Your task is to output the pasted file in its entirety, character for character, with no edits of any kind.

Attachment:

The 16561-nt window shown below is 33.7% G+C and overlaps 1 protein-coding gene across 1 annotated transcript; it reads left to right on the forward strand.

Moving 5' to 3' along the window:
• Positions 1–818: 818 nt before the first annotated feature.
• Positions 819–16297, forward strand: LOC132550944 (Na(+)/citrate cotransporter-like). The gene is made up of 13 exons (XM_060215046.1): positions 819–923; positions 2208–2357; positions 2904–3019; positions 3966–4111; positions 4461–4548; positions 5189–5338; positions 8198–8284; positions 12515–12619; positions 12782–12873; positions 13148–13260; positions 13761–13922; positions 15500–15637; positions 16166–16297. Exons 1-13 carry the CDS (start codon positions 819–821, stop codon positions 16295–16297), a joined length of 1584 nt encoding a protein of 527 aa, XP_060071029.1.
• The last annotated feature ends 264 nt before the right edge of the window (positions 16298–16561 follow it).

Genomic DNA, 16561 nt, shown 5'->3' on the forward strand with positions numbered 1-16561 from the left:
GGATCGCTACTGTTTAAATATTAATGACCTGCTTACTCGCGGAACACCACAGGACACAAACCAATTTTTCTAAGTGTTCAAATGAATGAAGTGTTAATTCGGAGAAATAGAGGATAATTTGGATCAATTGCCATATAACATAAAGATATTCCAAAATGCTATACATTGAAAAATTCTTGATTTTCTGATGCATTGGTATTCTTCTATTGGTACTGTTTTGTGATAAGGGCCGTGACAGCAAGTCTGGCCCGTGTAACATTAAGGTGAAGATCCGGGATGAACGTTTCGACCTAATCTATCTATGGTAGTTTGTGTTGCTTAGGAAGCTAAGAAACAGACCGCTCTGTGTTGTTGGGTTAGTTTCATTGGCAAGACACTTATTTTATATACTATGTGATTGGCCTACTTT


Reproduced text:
The 16561-nt window shown below is 33.7% G+C and overlaps 1 protein-coding gene across 1 annotated transcript; it reads left to right on the forward strand.

Moving 5' to 3' along the window:
• Positions 1–818: 818 nt before the first annotated feature.
• Positions 819–16297, forward strand: LOC132550944 (Na(+)/citrate cotransporter-like). The gene is made up of 13 exons (XM_060215046.1): positions 819–923; positions 2208–2357; positions 2904–3019; positions 3966–4111; positions 4461–4548; positions 5189–5338; positions 8198–8284; positions 12515–12619; positions 12782–12873; positions 13148–13260; positions 13761–13922; positions 15500–15637; positions 16166–16297. Exons 1-13 carry the CDS (start codon positions 819–821, stop codon positions 16295–16297), a joined length of 1584 nt encoding a protein of 527 aa, XP_060071029.1.
• The last annotated feature ends 264 nt before the right edge of the window (positions 16298–16561 follow it).

Genomic DNA, 16561 nt, shown 5'->3' on the forward strand with positions numbered 1-16561 from the left:
GGATCGCTACTGTTTAAATATTAATGACCTGCTTACTCGCGGAACACCACAGGACACAAACCAATTTTTCTAAGTGTTCAAATGAATGAAGTGTTAATTCGGAGAAATAGAGGATAATTTGGATCAATTGCCATATAACATAAAGATATTCCAAAATGCTATACATTGAAAAATTCTTGATTTTCTGATGCATTGGTATTCTTCTATTGGTACTGTTTTGTGATAAGGGCCGTGACAGCAAGTCTGGCCCGTGTAACATTAAGGTGAAGATCCGGGATGAACGTTTCGACCTAATCTATCTATGGTAGTTTGTGTTGCTTAGGAAGCTAAGAAACAGACCGCTCTGTGTTGTTGGGTTAGTTTCATTGGCAAGACACTTATTTTATATACTATGTGATTGGCCTACTTT